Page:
Frailty affects treatment decisions and outcomes for patients with chronic kidney disease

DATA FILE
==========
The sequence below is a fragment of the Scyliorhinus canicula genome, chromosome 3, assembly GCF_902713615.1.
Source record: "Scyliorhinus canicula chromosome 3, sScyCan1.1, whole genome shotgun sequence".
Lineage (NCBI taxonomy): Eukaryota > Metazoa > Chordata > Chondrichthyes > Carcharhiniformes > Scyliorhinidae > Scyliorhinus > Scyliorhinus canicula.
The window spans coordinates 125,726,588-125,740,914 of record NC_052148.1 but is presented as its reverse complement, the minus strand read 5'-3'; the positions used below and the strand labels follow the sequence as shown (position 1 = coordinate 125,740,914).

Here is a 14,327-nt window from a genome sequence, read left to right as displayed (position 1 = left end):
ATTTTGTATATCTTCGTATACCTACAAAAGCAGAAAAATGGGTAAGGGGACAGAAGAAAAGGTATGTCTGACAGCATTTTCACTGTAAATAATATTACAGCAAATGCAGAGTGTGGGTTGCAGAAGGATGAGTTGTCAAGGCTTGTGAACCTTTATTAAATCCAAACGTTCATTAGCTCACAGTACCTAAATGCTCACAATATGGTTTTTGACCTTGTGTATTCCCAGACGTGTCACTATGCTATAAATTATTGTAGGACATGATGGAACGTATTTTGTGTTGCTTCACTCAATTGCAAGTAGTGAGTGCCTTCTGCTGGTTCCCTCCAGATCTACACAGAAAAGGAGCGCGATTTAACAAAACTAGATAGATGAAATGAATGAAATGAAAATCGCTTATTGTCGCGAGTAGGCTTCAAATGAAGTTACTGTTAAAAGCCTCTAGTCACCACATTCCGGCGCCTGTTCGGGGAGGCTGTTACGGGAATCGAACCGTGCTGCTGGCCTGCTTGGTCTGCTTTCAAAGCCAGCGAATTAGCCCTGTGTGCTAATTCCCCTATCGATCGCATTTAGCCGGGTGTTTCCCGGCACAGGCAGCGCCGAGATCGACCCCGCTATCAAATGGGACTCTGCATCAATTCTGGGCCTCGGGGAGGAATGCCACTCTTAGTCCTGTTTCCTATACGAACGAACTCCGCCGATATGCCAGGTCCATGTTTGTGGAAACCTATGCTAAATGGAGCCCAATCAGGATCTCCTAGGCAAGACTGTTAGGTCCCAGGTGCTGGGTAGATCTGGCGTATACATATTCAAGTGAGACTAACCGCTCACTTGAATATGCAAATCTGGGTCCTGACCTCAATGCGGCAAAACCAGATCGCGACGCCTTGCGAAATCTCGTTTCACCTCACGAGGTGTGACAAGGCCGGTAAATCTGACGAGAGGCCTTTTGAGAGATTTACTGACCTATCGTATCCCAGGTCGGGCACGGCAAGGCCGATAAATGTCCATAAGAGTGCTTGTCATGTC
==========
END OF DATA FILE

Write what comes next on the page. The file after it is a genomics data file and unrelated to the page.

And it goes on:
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Chronic kidney disease (CKD) is a major public health problem with increasing incidence and prevalence in North America and worldwide. CKD disproportionately affects the elderly, and leads higher risks of kidney failure, cardiovascular events and all-cause mortality. In this population, CKD is also associated with additional comorbid conditions, and an increased prevalence of frailty and disability. Frailty is a multidimensional syndrome characterized by loss of lean body mass (sarcopenia), weakness, and decreased endurance, leading to reduced activity and a poor response to stressors. Several prospective studies in the general population have shown that measures of frailty are strongly associated with death and hospitalization in older individuals, and moreover that this association is independent of other clinical risk factors and comorbid conditions. We believe that frailty is highly prevalent in patients with CKD, and is associated with treatment decisions and outcomes. In order to explore this hypothesis, we are presently conducting a prospective cohort study examining frailty in individuals with advanced CKD. Our study will enroll 600 patients with CKD Stages 4-5, and perform tests of physical function and cognition. We will then associate frailty and its components (physical function, cognition, depression) with treatment preferences and adverse outcomes in the CKD population. The study has recruited 395 patients to date, and recruitment for the baseline visit will continue through 2015. We will perform cross sectional analyses in the summer of 2015, and will examine associations with outcomes in 2016.